Home Sport Rugby Springboks, management earn R62 million for Rugby World Cup win

Springboks, management earn R62 million for Rugby World Cup win

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SA Rugby able to deal with the Covid-19 pandemic from a position of strength after posting a post-tax profit of R8.5 million - CEO

SA Rugby CEO Jurie Roux: 'If this crisis had hit us two of three years ago it might have been a very different story.' Picture: Ryan Wilkisky / BackpagePix

SA RUGBY chief executive Jurie Roux says they are able to deal with the Covid-19 from a position of strength after posting a post-tax profit of R8.5 million at the end of 2019.

“The measures that we have implemented in recent years allowed us to deliver a very satisfactory result at the end of 2019. We improved our overall solvency and financial position through fully impairing all loans, investments or receivables where the recovery of such was in doubt,” said Roux following their annual general meeting on Wednesday.

“That meant that when the crisis struck our improved financial position allowed us the required time to formulate corrective measures to address the financial challenges unencumbered by any underlying weakness that could have worsened what is an extremely threatening situation.

“If this crisis had hit us two of three years ago it might have been a very different story.

“The pandemic has had the effect of tearing up all our approved budgetary plans but we have taken an aggressive approach to the potential impact of the virus. We have agreed our Industry Financial Impact Plan, which will cut R1.2 billion from the budget of the entire South African rugby industry if required.

“It will be painful to endure for all rugby businesses, but it will mean that we will walk from the burning building still intact.”

Roux said operations continued to be funded by way of a bank overdraft for significant parts of the year and solutions had had to be found to address a number of issues including the loss of a broadcasting partner, budgeted Lottery income that did not materialise, further loan impairments and the R62 million required to honour player and management performance commitments for winning RWC 2019.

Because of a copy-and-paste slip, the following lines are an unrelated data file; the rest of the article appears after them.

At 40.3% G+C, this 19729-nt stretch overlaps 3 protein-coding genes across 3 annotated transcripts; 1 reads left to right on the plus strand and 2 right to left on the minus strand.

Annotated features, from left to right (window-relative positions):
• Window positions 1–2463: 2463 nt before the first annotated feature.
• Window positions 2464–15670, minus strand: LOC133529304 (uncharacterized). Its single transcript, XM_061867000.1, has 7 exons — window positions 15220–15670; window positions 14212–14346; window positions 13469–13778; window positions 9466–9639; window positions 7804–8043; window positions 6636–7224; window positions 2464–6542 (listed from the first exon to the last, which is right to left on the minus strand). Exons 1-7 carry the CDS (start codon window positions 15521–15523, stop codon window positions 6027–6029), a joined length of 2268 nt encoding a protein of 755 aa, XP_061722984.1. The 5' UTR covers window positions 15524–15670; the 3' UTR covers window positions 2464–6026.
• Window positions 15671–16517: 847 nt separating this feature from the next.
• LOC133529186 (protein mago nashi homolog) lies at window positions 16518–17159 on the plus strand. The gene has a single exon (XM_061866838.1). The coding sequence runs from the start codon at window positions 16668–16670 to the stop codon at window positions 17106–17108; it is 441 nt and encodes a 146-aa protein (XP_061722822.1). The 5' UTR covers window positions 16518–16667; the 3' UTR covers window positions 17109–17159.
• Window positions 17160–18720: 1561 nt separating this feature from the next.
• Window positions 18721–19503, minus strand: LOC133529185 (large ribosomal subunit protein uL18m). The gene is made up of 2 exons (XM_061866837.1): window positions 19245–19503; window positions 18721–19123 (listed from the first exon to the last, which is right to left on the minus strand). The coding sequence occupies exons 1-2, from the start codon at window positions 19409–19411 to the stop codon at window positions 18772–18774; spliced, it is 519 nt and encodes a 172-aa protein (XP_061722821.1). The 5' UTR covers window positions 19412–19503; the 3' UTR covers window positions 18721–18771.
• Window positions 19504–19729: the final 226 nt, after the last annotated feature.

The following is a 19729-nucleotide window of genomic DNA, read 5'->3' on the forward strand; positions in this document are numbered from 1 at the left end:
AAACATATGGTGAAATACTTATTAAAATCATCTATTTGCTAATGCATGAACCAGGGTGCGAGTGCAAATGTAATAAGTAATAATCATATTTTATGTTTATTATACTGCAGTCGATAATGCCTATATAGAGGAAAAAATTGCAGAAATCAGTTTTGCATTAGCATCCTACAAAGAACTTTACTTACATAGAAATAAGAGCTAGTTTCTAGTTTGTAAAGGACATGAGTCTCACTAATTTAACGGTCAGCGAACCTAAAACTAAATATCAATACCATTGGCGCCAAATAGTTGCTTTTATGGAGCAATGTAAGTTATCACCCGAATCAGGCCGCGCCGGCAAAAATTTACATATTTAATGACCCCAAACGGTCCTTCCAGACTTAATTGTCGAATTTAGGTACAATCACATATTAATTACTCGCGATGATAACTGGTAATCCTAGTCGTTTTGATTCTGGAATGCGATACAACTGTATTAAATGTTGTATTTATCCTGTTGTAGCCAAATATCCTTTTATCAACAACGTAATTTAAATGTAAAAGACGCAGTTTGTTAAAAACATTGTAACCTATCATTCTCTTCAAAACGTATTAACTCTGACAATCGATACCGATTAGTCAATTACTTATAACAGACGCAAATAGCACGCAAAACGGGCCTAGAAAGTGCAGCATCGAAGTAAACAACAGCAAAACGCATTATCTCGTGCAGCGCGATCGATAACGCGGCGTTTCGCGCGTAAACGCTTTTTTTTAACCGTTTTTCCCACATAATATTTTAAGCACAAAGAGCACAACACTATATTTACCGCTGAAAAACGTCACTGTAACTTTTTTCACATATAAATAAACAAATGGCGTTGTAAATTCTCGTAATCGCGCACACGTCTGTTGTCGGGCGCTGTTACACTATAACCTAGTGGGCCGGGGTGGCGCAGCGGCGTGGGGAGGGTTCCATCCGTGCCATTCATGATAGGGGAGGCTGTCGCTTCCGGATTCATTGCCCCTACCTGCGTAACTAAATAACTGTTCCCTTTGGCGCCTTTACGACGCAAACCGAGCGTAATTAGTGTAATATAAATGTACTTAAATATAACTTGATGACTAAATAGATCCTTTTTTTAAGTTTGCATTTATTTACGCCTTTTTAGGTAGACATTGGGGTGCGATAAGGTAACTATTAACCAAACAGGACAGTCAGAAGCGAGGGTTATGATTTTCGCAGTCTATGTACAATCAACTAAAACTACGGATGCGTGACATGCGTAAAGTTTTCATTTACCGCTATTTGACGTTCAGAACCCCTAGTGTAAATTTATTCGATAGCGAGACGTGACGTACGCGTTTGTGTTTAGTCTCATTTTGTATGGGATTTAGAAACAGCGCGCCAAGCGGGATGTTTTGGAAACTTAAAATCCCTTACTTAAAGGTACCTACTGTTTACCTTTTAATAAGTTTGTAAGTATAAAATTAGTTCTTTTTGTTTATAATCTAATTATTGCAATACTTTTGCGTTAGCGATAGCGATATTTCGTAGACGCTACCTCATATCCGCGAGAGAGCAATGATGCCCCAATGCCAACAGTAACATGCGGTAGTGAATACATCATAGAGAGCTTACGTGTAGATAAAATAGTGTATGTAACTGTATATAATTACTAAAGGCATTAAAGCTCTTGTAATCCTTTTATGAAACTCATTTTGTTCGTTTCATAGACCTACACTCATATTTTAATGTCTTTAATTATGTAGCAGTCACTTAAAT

The Springboks and management staff will share R62 million for their World Cup win. Picture: Christophe Ena/AP

However, the significant RWC 2019 obligation was offset by insurance mitigation plans while the investment in the rugby department (R372 million in total) was rewarded with a Rugby World Cup victory in Japan. Financial support for the 14 member unions and player welfare, through the use of player imagery and injury insurance, accounted for another 32% of operating expenditure (R275 million).

“One of the benefits of our approach is that we go into this crisis with a level of comfort that we can expect the financial support of our bank and key stakeholders in these difficult times,” said Roux.

“We reduced the overdraft from R68 million to R7 million, but we have subsequently agreed an increased facility for 2020 to manage the inevitable cashflow issues create by the pandemic.”

Tobie Titus bid SA Rugby goodbye at the AGM on Wednesday. Photo: Carl Fourie (SA Rugby)

Meanwhile, Pat Kuhn and Jannie Louw were elected onto the executive council via electronic ballot for four-year terms and Schalk Liebenberg for a  two-year term (the latter filling a vacant position) during the AGM.

Francois Davids was re-elected as deputy president for a four-year term in a contest with Jerry Segwaba.

SA Rugby paid
tribute to long-serving executive members Tobie Titus and Harold Verster.

Verster’s involvement of more than 50 years in rugby came to an end when he stepped down
as managing director of the Free State Cheetahs (Pty) Ltd at the end of May.

Titus, whose career in sport spanned six decades, service officially came to an and at the AGM.